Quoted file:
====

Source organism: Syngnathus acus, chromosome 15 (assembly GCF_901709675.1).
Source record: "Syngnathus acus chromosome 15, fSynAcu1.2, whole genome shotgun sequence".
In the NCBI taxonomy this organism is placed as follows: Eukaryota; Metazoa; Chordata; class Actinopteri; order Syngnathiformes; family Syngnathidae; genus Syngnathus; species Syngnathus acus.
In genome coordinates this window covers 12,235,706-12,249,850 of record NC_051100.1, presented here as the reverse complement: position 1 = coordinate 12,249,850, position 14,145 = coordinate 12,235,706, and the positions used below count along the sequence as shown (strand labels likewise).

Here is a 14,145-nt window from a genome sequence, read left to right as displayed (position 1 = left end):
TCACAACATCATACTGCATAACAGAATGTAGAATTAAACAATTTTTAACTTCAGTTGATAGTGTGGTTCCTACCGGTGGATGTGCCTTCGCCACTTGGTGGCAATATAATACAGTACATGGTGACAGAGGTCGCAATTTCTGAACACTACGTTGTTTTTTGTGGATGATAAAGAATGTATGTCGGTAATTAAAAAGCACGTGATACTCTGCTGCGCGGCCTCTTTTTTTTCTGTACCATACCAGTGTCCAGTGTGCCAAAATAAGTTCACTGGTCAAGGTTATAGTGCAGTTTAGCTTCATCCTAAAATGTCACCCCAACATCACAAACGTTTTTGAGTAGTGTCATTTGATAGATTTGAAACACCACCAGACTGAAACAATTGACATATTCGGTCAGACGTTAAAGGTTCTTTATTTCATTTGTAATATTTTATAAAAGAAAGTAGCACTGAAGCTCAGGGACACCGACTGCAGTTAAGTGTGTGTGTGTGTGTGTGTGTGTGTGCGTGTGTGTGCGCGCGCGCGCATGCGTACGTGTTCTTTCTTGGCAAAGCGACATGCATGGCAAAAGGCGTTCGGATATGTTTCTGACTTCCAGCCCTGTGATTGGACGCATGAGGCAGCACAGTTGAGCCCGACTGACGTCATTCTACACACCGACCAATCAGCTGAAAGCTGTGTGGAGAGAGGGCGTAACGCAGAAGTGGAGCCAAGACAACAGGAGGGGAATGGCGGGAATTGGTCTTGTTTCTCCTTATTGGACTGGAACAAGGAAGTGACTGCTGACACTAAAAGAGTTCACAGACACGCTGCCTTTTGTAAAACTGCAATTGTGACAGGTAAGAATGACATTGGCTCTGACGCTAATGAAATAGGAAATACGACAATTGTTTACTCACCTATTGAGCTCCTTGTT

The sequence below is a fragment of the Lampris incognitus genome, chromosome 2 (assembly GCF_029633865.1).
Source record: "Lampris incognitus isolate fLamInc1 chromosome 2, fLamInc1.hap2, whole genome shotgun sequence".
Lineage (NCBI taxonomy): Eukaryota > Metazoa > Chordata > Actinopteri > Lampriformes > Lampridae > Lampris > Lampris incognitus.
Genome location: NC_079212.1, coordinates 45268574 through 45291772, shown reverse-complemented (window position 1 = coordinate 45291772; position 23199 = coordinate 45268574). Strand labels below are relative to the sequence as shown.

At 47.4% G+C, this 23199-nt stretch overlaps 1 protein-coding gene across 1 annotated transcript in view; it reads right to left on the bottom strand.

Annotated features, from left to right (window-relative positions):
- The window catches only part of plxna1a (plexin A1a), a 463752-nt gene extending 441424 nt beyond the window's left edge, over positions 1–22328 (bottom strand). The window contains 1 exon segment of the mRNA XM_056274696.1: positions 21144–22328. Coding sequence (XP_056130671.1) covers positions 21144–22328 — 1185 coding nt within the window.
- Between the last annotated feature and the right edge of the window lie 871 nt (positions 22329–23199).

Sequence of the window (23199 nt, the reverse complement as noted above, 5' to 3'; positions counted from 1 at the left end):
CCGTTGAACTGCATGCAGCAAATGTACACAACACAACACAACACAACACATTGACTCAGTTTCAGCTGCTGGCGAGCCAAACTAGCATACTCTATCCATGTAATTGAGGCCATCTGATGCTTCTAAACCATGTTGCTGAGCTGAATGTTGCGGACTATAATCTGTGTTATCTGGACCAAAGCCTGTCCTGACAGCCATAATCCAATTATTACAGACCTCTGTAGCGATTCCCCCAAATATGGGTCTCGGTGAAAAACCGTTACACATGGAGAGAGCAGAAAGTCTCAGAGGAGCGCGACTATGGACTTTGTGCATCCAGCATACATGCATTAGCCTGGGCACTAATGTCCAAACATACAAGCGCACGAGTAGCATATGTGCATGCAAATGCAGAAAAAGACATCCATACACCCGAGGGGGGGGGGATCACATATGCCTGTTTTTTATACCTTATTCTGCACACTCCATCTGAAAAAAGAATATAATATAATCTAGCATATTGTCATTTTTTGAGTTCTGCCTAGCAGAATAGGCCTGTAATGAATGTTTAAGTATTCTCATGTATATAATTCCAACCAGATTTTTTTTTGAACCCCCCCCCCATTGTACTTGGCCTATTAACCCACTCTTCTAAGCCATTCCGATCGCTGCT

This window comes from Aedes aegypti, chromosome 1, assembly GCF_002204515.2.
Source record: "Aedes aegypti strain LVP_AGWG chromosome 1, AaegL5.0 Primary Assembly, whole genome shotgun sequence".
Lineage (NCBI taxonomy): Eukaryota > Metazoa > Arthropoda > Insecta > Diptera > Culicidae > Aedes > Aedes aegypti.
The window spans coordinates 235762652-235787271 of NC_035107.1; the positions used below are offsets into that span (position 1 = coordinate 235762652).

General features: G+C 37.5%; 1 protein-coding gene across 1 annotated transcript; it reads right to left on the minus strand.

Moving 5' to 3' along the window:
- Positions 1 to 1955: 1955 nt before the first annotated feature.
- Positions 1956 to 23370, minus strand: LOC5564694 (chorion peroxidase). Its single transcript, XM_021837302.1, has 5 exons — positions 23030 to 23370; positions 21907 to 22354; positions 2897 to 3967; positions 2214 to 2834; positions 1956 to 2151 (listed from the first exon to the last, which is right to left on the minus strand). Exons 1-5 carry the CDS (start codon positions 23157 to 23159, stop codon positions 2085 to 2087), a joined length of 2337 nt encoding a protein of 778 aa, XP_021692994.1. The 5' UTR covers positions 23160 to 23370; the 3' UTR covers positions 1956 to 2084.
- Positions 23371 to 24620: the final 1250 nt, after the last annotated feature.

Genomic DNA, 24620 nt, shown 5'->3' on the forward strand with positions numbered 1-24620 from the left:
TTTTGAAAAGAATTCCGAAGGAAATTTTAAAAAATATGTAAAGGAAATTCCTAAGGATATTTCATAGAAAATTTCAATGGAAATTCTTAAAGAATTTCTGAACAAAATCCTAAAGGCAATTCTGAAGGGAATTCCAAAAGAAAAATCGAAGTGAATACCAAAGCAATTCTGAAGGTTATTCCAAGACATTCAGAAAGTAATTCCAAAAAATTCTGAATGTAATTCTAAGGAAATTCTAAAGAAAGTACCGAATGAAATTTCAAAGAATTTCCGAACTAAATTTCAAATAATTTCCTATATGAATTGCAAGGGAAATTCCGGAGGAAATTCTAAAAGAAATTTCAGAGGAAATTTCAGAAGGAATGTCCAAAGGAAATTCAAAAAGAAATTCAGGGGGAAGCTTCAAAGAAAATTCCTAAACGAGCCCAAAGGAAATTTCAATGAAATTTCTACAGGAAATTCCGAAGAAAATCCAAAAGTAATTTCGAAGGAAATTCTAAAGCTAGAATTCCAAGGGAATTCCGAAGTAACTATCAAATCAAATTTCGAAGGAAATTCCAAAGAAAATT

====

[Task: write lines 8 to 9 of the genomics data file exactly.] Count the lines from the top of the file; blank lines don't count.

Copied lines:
Source record: "Lampris incognitus isolate fLamInc1 chromosome 2, fLamInc1.hap2, whole genome shotgun sequence".
Lineage (NCBI taxonomy): Eukaryota > Metazoa > Chordata > Actinopteri > Lampriformes > Lampridae > Lampris > Lampris incognitus.